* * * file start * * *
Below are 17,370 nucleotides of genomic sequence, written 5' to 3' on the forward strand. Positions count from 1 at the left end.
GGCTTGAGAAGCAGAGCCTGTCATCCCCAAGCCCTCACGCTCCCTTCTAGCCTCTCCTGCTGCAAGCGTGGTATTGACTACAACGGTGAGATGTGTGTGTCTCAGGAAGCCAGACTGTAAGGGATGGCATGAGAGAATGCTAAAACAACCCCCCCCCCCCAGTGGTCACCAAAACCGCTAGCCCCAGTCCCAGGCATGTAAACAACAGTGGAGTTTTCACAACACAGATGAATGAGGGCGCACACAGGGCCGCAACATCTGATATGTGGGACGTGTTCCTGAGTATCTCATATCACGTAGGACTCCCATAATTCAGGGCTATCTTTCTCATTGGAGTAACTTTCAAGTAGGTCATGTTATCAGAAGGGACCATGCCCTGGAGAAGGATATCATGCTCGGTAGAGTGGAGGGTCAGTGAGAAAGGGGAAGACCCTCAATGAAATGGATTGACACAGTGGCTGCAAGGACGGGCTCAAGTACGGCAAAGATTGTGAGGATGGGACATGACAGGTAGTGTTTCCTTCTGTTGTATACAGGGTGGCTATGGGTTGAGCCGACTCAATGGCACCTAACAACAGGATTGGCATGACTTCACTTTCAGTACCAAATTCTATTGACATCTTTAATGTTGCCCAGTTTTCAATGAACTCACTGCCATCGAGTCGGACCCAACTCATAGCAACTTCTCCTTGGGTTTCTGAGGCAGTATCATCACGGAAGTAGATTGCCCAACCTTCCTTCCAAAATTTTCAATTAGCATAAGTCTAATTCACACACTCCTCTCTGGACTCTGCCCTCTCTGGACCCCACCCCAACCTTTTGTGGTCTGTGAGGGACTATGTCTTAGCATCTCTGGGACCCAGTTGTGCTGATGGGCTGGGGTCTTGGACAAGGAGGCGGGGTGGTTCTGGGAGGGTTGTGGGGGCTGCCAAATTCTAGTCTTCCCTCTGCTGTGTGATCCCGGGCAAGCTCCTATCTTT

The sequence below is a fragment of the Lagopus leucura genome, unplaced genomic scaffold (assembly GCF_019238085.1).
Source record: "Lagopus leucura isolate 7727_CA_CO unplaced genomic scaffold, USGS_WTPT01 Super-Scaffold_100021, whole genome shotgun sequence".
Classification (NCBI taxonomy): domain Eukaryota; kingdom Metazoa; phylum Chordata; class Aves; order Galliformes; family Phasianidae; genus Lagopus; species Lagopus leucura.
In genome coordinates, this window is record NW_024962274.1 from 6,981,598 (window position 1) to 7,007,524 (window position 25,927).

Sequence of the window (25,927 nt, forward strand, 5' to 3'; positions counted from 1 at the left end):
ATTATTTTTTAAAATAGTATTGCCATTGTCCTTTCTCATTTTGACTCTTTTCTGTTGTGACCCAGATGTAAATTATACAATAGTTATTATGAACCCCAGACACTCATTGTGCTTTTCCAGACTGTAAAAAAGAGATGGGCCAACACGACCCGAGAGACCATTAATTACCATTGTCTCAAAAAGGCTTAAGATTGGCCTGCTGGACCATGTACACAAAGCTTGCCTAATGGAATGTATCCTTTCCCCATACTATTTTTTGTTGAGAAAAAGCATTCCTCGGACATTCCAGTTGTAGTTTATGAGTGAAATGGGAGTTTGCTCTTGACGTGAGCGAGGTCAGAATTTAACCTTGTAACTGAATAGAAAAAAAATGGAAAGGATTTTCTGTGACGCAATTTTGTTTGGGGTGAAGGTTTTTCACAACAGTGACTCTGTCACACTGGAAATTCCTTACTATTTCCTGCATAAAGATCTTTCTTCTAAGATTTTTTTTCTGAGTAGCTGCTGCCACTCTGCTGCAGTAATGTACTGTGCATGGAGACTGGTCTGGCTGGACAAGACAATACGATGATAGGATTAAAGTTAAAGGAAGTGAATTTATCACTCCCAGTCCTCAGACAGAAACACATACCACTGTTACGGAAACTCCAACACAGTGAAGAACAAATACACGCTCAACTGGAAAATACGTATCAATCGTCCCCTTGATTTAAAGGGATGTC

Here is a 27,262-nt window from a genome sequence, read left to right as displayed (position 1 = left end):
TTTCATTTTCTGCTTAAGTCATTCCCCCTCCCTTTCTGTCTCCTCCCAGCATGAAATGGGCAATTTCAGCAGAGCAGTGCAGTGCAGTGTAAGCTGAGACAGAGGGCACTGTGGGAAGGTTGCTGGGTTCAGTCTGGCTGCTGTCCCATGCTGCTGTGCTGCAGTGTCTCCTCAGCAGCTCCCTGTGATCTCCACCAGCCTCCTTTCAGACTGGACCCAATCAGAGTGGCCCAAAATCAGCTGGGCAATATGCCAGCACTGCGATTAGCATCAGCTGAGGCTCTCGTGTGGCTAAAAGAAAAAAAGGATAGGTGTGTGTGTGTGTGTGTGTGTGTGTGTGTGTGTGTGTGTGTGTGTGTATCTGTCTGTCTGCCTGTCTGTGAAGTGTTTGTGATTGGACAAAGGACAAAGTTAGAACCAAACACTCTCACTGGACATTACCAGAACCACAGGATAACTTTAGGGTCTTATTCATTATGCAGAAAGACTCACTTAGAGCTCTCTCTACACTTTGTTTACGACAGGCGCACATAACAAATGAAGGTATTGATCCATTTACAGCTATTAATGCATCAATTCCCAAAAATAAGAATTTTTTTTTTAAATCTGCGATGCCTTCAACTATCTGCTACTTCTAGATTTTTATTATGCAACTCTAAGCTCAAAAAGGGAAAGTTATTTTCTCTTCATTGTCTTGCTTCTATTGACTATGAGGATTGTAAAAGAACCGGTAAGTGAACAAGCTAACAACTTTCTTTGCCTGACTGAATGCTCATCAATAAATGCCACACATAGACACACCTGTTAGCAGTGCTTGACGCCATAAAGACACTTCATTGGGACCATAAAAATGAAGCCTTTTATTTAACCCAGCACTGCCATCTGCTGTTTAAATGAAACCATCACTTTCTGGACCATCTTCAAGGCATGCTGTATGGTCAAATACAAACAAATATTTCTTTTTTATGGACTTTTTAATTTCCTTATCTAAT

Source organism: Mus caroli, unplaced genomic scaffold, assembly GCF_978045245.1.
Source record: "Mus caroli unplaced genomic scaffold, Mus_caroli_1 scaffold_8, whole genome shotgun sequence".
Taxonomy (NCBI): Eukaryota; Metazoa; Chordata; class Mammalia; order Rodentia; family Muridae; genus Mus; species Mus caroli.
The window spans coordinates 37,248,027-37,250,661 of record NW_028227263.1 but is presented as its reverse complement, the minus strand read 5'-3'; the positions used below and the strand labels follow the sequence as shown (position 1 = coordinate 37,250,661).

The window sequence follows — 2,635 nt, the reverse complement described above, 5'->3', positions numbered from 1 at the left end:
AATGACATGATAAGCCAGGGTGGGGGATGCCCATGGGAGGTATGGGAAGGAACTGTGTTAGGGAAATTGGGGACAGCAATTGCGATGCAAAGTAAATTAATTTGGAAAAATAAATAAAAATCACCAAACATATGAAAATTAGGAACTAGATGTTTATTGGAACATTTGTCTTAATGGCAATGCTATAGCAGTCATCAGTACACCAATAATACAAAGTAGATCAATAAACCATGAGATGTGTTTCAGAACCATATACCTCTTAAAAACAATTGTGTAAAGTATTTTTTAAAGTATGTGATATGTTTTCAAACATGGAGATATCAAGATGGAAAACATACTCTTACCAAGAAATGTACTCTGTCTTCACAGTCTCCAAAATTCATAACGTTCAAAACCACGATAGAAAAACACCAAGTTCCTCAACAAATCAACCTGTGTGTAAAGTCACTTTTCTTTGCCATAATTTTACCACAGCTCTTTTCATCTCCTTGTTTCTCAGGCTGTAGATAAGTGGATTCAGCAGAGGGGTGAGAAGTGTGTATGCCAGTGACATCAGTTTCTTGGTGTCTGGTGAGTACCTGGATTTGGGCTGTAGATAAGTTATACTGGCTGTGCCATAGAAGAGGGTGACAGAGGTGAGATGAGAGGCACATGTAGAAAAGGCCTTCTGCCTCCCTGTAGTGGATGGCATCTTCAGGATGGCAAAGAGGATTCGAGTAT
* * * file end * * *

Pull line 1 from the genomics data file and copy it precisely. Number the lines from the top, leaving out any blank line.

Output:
Below are 17,370 nucleotides of genomic sequence, written 5' to 3' on the forward strand. Positions count from 1 at the left end.